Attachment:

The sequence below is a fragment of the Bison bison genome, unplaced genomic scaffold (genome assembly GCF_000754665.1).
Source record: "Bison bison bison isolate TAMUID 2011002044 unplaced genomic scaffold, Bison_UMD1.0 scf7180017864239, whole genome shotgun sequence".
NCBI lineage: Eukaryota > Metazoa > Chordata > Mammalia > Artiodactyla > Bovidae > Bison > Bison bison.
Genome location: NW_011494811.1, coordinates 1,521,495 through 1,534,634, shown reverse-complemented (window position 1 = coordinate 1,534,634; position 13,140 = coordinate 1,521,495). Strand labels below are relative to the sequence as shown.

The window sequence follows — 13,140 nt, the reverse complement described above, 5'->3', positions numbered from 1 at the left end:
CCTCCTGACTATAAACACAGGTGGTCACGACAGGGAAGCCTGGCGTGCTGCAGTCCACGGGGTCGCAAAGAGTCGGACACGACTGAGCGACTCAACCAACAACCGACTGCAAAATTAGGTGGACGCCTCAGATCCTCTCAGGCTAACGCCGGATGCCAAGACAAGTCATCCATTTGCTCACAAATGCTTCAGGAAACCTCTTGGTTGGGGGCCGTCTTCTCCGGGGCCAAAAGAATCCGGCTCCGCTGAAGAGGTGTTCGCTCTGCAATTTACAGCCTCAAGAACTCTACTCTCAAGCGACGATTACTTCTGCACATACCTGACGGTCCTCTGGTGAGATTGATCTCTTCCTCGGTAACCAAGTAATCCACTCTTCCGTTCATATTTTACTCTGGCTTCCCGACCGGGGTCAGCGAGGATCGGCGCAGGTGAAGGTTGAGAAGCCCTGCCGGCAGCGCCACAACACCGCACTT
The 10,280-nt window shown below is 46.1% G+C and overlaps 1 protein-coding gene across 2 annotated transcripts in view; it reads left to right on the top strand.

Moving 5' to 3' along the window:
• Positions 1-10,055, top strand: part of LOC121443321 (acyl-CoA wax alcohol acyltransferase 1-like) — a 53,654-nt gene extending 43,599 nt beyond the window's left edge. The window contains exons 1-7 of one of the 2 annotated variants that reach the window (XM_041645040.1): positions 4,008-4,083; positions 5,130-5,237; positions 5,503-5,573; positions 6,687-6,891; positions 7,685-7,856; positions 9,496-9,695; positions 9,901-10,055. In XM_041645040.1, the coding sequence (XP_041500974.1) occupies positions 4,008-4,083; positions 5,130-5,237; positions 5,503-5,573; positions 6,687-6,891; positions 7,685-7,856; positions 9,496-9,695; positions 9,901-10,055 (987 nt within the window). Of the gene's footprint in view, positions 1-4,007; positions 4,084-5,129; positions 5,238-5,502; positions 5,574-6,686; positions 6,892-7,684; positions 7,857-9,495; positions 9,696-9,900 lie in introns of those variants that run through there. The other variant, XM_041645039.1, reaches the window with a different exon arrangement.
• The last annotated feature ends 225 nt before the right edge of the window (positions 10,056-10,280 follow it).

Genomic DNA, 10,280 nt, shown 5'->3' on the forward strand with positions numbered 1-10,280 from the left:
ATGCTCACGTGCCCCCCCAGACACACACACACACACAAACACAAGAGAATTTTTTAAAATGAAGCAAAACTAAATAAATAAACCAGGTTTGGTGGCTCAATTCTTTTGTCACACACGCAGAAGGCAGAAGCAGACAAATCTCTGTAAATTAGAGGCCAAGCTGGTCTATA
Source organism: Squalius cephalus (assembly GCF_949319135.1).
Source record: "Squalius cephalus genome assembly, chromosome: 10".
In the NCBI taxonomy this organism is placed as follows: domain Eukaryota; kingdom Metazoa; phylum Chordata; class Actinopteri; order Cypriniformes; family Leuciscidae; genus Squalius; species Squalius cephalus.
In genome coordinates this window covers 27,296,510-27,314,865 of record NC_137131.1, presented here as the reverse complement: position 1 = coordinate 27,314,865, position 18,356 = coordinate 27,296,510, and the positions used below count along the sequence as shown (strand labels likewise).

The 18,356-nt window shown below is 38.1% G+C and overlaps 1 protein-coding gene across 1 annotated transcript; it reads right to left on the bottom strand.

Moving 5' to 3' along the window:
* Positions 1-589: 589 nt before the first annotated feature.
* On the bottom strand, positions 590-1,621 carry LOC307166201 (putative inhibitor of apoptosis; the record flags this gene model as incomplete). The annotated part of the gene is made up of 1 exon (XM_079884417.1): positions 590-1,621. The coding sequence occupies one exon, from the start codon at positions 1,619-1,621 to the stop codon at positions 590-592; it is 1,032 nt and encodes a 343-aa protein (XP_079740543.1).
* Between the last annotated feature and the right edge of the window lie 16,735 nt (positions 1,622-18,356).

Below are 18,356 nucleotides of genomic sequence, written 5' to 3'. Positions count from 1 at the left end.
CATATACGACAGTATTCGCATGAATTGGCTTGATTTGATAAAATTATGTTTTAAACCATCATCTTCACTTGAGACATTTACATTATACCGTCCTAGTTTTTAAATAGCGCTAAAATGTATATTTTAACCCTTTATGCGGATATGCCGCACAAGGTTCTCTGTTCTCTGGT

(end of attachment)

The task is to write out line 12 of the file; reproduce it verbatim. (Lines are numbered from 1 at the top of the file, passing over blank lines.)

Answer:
ATGCTCACGTGCCCCCCCAGACACACACACACACACAAACACAAGAGAATTTTTTAAAATGAAGCAAAACTAAATAAATAAACCAGGTTTGGTGGCTCAATTCTTTTGTCACACACGCAGAAGGCAGAAGCAGACAAATCTCTGTAAATTAGAGGCCAAGCTGGTCTATA